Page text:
Thursday, May 05, 2005

One Common Faith, paragraph 3

Some folks have been asking where they can find a complete copy of *One Common Faith* -- it is now available at
http://bahaistudies.net/bwc/onecommonfaith.html.


I'll give the entire paragraph first, so folks can read it more easily, then give my commentary:

3
This posture was reinforced by the assumption that the values, ideals and disciplines cultivated over the centuries were now reliably fixed and enduring features of human nature. They needed merely to be refined by education and reinforced by legislative action. The moral legacy of the past was just that: humanity's indefeasible inheritance, requiring no further religious interventions. Admittedly, undisciplined individuals, groups or even nations would continue to threaten the stability of the social order and call for correction. The universal civilization towards the realization of which all the forces of history had been bearing the human race, however, was irresistibly emerging, inspired by secular conceptions of reality. People's happiness would be the natural result of better health, better food, better education, better living conditions-and the attainment of these unquestionably desirable goals now seemed to be within the reach of a society single-mindedly focused on their pursuit.



This posture

Just to clarify: The "posture" they mean here, from the previous paragraph, humanity could take charge of its own destiny without the need for Divine authority.

was reinforced by the assumption that the values, ideals and disciplines cultivated over the centuries were now reliably fixed and enduring features of human nature. They needed merely to be refined by education and reinforced by legislative action.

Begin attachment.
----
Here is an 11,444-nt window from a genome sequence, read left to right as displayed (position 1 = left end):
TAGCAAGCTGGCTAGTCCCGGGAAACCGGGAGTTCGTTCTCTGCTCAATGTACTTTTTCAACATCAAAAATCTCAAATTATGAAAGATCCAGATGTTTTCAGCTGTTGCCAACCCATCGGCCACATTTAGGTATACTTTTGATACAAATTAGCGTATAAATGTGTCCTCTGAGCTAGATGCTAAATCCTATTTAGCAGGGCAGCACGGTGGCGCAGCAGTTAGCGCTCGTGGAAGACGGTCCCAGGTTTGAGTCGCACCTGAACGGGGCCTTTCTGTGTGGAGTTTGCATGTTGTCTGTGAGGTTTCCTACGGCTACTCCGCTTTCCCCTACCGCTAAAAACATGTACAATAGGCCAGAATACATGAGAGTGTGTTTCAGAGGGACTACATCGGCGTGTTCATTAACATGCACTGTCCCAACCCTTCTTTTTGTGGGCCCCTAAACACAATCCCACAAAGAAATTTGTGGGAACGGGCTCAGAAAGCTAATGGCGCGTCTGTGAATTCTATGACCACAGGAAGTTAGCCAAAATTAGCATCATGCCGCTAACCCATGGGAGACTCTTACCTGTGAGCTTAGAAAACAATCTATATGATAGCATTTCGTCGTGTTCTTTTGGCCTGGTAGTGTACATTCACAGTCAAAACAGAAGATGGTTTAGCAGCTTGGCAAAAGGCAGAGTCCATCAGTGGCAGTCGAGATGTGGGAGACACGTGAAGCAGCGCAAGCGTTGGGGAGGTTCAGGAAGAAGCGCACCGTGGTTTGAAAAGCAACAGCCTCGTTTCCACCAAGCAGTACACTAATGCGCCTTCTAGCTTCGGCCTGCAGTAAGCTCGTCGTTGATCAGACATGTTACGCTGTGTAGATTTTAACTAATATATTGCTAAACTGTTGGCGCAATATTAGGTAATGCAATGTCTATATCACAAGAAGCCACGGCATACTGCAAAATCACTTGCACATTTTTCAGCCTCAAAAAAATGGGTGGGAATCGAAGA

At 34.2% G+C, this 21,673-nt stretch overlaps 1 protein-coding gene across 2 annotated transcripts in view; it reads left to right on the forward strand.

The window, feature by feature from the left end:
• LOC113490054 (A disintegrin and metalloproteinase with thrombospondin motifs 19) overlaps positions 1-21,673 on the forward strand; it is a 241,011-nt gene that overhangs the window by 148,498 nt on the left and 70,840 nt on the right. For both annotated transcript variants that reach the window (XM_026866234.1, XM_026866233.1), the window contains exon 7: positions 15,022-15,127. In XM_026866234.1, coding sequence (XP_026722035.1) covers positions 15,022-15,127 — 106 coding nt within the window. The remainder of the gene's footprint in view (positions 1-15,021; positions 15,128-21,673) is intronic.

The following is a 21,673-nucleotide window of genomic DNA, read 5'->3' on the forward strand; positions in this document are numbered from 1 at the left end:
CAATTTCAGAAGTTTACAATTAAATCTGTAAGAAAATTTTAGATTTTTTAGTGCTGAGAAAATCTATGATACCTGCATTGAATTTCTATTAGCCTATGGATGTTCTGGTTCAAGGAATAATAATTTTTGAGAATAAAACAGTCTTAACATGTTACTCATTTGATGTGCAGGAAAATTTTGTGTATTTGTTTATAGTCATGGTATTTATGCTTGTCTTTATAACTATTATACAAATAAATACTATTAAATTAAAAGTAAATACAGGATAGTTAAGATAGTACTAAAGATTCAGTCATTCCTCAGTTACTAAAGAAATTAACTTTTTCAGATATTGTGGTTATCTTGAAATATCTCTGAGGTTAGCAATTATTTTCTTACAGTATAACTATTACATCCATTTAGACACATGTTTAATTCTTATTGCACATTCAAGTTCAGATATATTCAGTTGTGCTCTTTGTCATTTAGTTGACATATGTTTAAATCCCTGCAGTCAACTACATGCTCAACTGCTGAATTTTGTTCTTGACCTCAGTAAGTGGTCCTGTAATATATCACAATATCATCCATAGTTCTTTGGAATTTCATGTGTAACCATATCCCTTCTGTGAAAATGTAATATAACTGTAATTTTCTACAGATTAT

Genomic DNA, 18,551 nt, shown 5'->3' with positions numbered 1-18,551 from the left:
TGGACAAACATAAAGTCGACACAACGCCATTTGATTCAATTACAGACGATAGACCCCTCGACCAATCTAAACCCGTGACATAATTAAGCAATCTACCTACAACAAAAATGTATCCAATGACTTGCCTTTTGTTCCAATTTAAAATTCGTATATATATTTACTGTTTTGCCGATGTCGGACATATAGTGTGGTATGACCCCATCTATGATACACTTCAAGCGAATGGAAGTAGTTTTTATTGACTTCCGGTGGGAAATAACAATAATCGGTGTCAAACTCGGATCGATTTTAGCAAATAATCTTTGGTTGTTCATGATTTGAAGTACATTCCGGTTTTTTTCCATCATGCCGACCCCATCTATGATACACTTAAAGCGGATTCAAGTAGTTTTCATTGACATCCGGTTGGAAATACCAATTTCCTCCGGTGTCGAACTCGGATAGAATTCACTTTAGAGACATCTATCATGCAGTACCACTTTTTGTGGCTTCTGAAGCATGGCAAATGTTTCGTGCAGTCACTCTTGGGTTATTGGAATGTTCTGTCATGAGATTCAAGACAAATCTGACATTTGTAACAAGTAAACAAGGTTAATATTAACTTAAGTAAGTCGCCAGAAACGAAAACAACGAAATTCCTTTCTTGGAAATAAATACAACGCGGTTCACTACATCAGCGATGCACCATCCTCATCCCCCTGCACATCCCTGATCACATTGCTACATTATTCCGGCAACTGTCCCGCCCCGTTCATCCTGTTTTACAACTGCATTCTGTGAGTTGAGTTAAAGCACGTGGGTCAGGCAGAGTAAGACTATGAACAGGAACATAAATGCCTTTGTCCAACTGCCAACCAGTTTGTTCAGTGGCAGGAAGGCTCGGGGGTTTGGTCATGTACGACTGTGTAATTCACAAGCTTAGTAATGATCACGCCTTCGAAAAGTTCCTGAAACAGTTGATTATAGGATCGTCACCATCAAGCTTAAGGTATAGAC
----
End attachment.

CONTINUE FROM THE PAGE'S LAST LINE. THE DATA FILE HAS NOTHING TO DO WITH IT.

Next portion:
There is some merit to this point. People who aren't particularly religious are often unaware of just how much our conceptions of what is "moral" are influenced by our religious heritage -- they just think of it as "natural". However, if you compare the values of societies that have not been influenced by Christianity, you will find an entirely different conception of what "natural morality" is. Of course, religious values aren't the only influence at work, in any society. Some of the practices that horrify us so much about the Islamic world (veiling, female genital mutilation, honor killings) are holdovers from pre-Islamic culture. Americans, no matter how religious, are strongly influenced by the Enlightenment ideas on which our country was founded, and even pre-Enlightenment practices in our Anglo heritage, such as the right of trial by jury.

However, I don't think anyone was arguing that the values learned through Christianity were so fixed that we could now dispense with the religion itself. Thomas Jefferson, for example, wanted to keep what is good about Christianity, while getting rid of "superstition".

The moral legacy of the past was just that: humanity's indefeasible inheritance, requiring no further religious interventions.